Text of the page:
Coming soon (-ish, by January of next year at the latest) The Christian Science Monitor will launch its first vertical, Passcode a “modern field guide to security and privacy.”
“The Monitor saw a real opportunity to do something different, especially in this space that I think is well-covered, in a way, but mostly by trade publications on the security front,” said Mike Farrell, editor of the new project, in a phone interview.
The field of reporting on cybersecurity and privacy isn’t a lonely one. There are already sites and journalists dedicated to covering it from various angles, including The Intercept, Farrell said. PRI also has SafeMode, “A new generation takes on global security.”
With Passcode, though, “there was a chance to do something different,” said Farrell, who has previously written about the Web and tech for The Boston Globe.
Passcode, edited by Farrell and Deputy Editor Sara Sorcher, will try to be a place that readers can learn about what’s happening with the tech in their lives, while the journalists there work to reveal issues of security and privacy in a connected world.
Freelance writers for the project include Jaikumar Vijayan, Paul F. Roberts, and Fruzsina Eordogh. There’s also a fellowship named for the late Monitor journalist Mark Clayton, whose reporting and coverage of cybersecurity inspired Passcode before his death earlier this year.
Passcode plans to take a global approach to their coverage, Farrell said, “starting with the privacy debate in Europe, unpacking the right-to-be-forgotten issues, CryptoParties, a look at how the backlash to the NSA revelations are playing out and how people personally interact with technology,” he said.
In places where tech is developing and booming, including India and Africa, they’ll look at what mobile technology means for security. And in the U.S., where a lot of government and private money is going into security, Passcode will look at a new kind of goldrush, as well as business and government aspects of security.
“The Monitor is basically a 106-year-old start-up,” said Abe McLaughlin, the Monitor’s content strategy director, in an email. “We’re taking the ideals and values developed during our first century and adapting them to the Web era. We’ve always been about providing global, in-depth reporting that focuses on where progress is happening — and identifies solutions.”
Soon after the launch, Passcode plans to take a deep look at the anonymizing network Tor, Farrell said.
“That’s one of the things people may read about but they don’t really understand it or why people might use it,” he said.
They also want to unpack stories that we face more and more often, including security breaches at big companies such as Target or Home Depot.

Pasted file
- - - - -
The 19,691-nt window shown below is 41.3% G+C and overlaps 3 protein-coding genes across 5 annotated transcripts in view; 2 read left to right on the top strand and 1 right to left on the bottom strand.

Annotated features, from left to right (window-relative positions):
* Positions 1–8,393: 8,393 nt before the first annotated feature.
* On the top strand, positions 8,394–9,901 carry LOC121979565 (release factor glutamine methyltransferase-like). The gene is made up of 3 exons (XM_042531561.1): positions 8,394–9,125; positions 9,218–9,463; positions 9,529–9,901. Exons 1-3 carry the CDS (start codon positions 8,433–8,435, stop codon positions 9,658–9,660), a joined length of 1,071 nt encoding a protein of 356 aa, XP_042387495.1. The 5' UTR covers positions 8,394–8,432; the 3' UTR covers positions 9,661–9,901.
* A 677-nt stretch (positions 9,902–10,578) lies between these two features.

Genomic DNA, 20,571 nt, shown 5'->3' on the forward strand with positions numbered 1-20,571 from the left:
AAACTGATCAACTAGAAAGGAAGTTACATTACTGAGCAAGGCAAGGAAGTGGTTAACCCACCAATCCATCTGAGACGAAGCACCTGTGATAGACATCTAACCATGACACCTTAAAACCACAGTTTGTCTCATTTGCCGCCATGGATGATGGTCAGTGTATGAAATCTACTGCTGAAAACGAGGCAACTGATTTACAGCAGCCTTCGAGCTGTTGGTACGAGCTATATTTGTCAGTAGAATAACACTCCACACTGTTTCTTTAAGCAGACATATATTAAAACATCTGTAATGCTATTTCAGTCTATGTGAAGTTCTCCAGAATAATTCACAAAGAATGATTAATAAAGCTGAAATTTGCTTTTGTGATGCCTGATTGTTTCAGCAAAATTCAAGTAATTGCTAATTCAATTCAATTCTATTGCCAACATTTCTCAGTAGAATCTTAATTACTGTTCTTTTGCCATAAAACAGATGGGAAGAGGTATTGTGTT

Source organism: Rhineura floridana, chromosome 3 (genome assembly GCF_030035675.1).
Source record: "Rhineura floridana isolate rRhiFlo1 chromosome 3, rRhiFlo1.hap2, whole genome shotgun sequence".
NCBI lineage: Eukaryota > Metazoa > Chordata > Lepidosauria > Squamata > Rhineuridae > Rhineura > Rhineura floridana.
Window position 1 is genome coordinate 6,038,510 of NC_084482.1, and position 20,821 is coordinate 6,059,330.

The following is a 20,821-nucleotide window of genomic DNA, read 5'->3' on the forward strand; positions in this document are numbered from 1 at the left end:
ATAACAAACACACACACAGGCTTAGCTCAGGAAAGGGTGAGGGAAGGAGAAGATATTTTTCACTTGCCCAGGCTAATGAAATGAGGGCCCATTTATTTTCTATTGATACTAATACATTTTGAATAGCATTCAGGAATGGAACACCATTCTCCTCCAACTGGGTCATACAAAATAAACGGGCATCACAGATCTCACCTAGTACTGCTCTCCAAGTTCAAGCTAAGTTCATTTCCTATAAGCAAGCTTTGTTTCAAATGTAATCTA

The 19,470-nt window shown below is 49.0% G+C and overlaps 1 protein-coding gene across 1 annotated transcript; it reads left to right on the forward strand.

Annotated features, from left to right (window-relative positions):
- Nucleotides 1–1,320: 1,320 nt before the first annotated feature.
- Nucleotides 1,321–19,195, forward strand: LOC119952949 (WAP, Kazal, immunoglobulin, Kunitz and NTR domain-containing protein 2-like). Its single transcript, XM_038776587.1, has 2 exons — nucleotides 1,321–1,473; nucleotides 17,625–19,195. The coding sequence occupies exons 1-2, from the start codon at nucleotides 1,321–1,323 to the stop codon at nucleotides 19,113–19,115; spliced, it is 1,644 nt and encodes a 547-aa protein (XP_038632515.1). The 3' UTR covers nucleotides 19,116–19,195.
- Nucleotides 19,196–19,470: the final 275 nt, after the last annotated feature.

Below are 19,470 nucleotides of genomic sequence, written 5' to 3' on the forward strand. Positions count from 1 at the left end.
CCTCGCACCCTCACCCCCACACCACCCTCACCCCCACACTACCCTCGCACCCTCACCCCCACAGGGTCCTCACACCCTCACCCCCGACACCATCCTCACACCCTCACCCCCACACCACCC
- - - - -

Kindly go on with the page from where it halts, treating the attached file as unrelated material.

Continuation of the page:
The challenges of that, and of the site’s content itself, are translating a very technical world for a general audience, Farrell said, and finding journalists who can bring together knowledge of the tech world, privacy policies, cybersecurity and the impact it has on people.
“That’s one layer of challenge, becoming a translator for a broader audience,” he said. “The other challenge will be telling those stories in an engaging way. We want to have great reads about subjects that some people think are really boring and don’t really matter, but they do matter to them.”
Passcode doesn’t want to be a blog only people in the industry read, he said.
“We’re in a fortunate time where more and more people are aware of these issues. Certainly the NSA leaks opened up a lot of people’s eyes to what’s happening in the government.”
Farrell is based in Boston, and Sorcher is in Washington, D.C., but there was debate about having the project itself based in the capital.
Instead, they’ve chosen to be outside the bubble, not just focused on policy and politics, but also on creators of the technology. And some of that is happening in Boston.
Passcode also wants to be a place for exchanging ideas, Farrell said, with regular columnists who can lead reasoned debates. They’re planning events, as well, which started with a kick-off event at 9:30 Thursday morning with White House cyber chief Michael Daniel at the Center for National Policy.
Coming next from the Monitor, McLaughlin said, “revamped science and tech coverage that’s focused on the amazing breakthroughs happening across the space. Also coming: energy, which is having its moment in terms of revolutionary changes that affect individuals and nations.”
Passcode is an experiment for the Monitor, Farrell said, and something they’re committed to making work.
“We do think there’s a real hole that can be filled with the sort of work that we’re trying to do.”